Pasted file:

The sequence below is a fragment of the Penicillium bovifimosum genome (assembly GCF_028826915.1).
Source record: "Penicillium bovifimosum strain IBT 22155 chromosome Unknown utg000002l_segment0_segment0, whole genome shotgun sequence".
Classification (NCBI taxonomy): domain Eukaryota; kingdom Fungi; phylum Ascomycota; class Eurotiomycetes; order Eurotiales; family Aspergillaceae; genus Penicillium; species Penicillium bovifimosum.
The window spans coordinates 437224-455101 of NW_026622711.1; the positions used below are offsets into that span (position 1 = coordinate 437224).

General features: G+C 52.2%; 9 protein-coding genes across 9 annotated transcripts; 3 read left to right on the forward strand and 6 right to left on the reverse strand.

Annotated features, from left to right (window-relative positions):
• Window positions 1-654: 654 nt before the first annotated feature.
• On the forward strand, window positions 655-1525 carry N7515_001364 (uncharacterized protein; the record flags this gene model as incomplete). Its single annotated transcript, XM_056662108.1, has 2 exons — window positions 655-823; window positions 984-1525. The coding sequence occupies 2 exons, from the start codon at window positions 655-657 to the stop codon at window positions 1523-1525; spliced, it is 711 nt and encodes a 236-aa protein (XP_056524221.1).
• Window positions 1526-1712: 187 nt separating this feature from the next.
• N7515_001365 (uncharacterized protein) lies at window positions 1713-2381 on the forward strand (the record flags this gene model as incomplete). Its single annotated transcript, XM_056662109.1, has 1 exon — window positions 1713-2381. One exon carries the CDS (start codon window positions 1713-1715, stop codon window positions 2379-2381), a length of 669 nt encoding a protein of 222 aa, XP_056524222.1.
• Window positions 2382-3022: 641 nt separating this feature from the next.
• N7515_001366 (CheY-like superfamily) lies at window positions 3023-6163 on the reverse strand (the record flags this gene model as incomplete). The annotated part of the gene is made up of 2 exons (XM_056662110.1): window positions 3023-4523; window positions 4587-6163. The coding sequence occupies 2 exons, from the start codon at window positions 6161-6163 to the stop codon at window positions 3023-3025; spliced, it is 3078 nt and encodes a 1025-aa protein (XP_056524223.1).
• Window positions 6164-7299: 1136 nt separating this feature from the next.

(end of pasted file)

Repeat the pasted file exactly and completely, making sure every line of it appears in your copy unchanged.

The sequence below is a fragment of the Penicillium bovifimosum genome (assembly GCF_028826915.1).
Source record: "Penicillium bovifimosum strain IBT 22155 chromosome Unknown utg000002l_segment0_segment0, whole genome shotgun sequence".
Classification (NCBI taxonomy): domain Eukaryota; kingdom Fungi; phylum Ascomycota; class Eurotiomycetes; order Eurotiales; family Aspergillaceae; genus Penicillium; species Penicillium bovifimosum.
The window spans coordinates 437224-455101 of NW_026622711.1; the positions used below are offsets into that span (position 1 = coordinate 437224).

General features: G+C 52.2%; 9 protein-coding genes across 9 annotated transcripts; 3 read left to right on the forward strand and 6 right to left on the reverse strand.

Annotated features, from left to right (window-relative positions):
• Window positions 1-654: 654 nt before the first annotated feature.
• On the forward strand, window positions 655-1525 carry N7515_001364 (uncharacterized protein; the record flags this gene model as incomplete). Its single annotated transcript, XM_056662108.1, has 2 exons — window positions 655-823; window positions 984-1525. The coding sequence occupies 2 exons, from the start codon at window positions 655-657 to the stop codon at window positions 1523-1525; spliced, it is 711 nt and encodes a 236-aa protein (XP_056524221.1).
• Window positions 1526-1712: 187 nt separating this feature from the next.
• N7515_001365 (uncharacterized protein) lies at window positions 1713-2381 on the forward strand (the record flags this gene model as incomplete). Its single annotated transcript, XM_056662109.1, has 1 exon — window positions 1713-2381. One exon carries the CDS (start codon window positions 1713-1715, stop codon window positions 2379-2381), a length of 669 nt encoding a protein of 222 aa, XP_056524222.1.
• Window positions 2382-3022: 641 nt separating this feature from the next.
• N7515_001366 (CheY-like superfamily) lies at window positions 3023-6163 on the reverse strand (the record flags this gene model as incomplete). The annotated part of the gene is made up of 2 exons (XM_056662110.1): window positions 3023-4523; window positions 4587-6163. The coding sequence occupies 2 exons, from the start codon at window positions 6161-6163 to the stop codon at window positions 3023-3025; spliced, it is 3078 nt and encodes a 1025-aa protein (XP_056524223.1).
• Window positions 6164-7299: 1136 nt separating this feature from the next.